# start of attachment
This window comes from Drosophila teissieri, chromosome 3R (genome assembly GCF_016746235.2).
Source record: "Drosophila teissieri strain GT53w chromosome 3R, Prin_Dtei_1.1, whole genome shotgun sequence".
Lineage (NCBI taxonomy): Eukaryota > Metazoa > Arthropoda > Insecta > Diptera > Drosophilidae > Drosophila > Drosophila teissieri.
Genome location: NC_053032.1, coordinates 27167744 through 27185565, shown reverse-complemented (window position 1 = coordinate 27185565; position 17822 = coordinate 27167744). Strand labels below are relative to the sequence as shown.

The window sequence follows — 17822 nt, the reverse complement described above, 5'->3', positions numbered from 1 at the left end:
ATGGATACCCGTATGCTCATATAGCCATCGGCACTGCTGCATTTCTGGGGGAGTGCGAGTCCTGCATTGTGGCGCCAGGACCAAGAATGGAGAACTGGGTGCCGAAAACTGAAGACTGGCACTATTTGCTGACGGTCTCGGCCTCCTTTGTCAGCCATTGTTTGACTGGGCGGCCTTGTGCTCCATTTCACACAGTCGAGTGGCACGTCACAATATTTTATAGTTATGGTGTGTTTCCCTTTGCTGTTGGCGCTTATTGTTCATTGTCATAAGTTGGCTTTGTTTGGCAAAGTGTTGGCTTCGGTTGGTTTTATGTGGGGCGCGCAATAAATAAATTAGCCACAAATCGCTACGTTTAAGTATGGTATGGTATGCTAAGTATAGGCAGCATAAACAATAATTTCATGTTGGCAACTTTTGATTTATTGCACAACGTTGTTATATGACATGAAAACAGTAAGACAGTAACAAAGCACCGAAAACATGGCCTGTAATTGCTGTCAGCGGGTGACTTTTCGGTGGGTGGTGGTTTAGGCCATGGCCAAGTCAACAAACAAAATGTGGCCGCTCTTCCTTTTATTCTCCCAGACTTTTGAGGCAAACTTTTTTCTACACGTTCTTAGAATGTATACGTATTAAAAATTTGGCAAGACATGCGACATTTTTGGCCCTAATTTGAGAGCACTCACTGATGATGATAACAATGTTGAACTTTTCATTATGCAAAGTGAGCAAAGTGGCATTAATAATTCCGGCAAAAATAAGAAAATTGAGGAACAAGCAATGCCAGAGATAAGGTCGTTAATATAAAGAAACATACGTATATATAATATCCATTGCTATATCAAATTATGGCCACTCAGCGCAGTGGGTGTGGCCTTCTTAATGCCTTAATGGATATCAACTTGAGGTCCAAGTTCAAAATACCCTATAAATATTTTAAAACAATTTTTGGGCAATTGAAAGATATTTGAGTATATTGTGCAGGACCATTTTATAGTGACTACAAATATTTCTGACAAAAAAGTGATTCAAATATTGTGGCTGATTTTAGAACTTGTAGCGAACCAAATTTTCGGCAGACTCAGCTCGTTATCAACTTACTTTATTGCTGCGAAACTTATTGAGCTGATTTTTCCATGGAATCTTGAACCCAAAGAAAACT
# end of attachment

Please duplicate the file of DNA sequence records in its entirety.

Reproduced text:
This window comes from Drosophila teissieri, chromosome 3R (genome assembly GCF_016746235.2).
Source record: "Drosophila teissieri strain GT53w chromosome 3R, Prin_Dtei_1.1, whole genome shotgun sequence".
Lineage (NCBI taxonomy): Eukaryota > Metazoa > Arthropoda > Insecta > Diptera > Drosophilidae > Drosophila > Drosophila teissieri.
Genome location: NC_053032.1, coordinates 27167744 through 27185565, shown reverse-complemented (window position 1 = coordinate 27185565; position 17822 = coordinate 27167744). Strand labels below are relative to the sequence as shown.

The window sequence follows — 17822 nt, the reverse complement described above, 5'->3', positions numbered from 1 at the left end:
ATGGATACCCGTATGCTCATATAGCCATCGGCACTGCTGCATTTCTGGGGGAGTGCGAGTCCTGCATTGTGGCGCCAGGACCAAGAATGGAGAACTGGGTGCCGAAAACTGAAGACTGGCACTATTTGCTGACGGTCTCGGCCTCCTTTGTCAGCCATTGTTTGACTGGGCGGCCTTGTGCTCCATTTCACACAGTCGAGTGGCACGTCACAATATTTTATAGTTATGGTGTGTTTCCCTTTGCTGTTGGCGCTTATTGTTCATTGTCATAAGTTGGCTTTGTTTGGCAAAGTGTTGGCTTCGGTTGGTTTTATGTGGGGCGCGCAATAAATAAATTAGCCACAAATCGCTACGTTTAAGTATGGTATGGTATGCTAAGTATAGGCAGCATAAACAATAATTTCATGTTGGCAACTTTTGATTTATTGCACAACGTTGTTATATGACATGAAAACAGTAAGACAGTAACAAAGCACCGAAAACATGGCCTGTAATTGCTGTCAGCGGGTGACTTTTCGGTGGGTGGTGGTTTAGGCCATGGCCAAGTCAACAAACAAAATGTGGCCGCTCTTCCTTTTATTCTCCCAGACTTTTGAGGCAAACTTTTTTCTACACGTTCTTAGAATGTATACGTATTAAAAATTTGGCAAGACATGCGACATTTTTGGCCCTAATTTGAGAGCACTCACTGATGATGATAACAATGTTGAACTTTTCATTATGCAAAGTGAGCAAAGTGGCATTAATAATTCCGGCAAAAATAAGAAAATTGAGGAACAAGCAATGCCAGAGATAAGGTCGTTAATATAAAGAAACATACGTATATATAATATCCATTGCTATATCAAATTATGGCCACTCAGCGCAGTGGGTGTGGCCTTCTTAATGCCTTAATGGATATCAACTTGAGGTCCAAGTTCAAAATACCCTATAAATATTTTAAAACAATTTTTGGGCAATTGAAAGATATTTGAGTATATTGTGCAGGACCATTTTATAGTGACTACAAATATTTCTGACAAAAAAGTGATTCAAATATTGTGGCTGATTTTAGAACTTGTAGCGAACCAAATTTTCGGCAGACTCAGCTCGTTATCAACTTACTTTATTGCTGCGAAACTTATTGAGCTGATTTTTCCATGGAATCTTGAACCCAAAGAAAACT